loss, losslessness

My capture, in front of the chapel in which the wake took place.

In his Orphée, Jóhann Jóhannson sampled the voice from a polish number station that, throughout the sixties and seventies, syncopately reproduced numbers in a haunting, disconcerting fashion. A Song for Europa, it is called. Zwei, acht, null, fünf, sechs. ACHTUNG! One month today marks the passing of my grandfather, and never have I been in such a loss of spirit nor have I felt so earnestly that which is the weight of things, thus, I will allow myself once the honesty of words, though I’d otherwise reject it. It is important that I write, and, knowingly, as I rekindle a silence I seek solace in, it’s no importance I can yet grasp, but one that comes to me in washes.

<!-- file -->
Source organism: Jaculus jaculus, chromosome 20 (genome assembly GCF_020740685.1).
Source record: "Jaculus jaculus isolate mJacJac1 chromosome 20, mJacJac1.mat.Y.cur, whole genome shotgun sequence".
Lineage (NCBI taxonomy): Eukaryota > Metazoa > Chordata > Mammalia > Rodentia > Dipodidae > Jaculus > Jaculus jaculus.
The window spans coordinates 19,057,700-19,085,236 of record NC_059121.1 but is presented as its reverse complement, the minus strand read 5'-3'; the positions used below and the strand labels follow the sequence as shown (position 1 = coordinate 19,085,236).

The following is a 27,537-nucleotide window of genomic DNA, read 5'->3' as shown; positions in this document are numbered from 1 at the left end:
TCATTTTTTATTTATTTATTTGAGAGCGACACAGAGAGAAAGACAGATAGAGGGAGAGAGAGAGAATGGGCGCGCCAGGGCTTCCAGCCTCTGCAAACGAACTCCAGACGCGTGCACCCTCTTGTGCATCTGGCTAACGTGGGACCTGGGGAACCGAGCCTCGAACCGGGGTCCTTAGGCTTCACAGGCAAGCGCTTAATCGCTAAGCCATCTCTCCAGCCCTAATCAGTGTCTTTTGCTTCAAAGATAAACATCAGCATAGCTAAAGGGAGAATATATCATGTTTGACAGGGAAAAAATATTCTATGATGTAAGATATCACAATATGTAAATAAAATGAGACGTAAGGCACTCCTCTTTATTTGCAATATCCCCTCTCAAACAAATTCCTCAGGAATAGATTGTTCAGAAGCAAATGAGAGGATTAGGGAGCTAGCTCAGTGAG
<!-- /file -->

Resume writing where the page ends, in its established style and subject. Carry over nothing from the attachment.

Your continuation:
Manner, like art, has a sense and travels frontwards. My grandfather put on his sunglasses, since only with them could he sleep, and to sleep he went. Restless, as he always was, he got up, arranged a rope, laced it poorly around his neck and fastened it to the frame of the hennery door, from which he lunged. His knees were 13 centimetres from the ground. He was wholly able to get up throughout the entire process of asphyxiation, and unstintingly unwilling to do so. Anne Carson writes, in the end of her Plainwater, that “on the other hand death, yes stealthy enough, ignores no one and never sleeps.“. Literature, flawed as it is, accounts for life with its feverish stupor. My grandmother called us all, and then stood as still as a burning mountain. Flashes of life went by, some wept, some screamed, unleashed some sort of performance that I hadn’t yet learned but observed candidly, and my mother was a month to every moon, cycling between, or rather navigating through, a small planet rehearsing its never-ending collapse. The rope was cut by the time I got there, but I still saw a body. I recall seeing a body, I do not recall the body.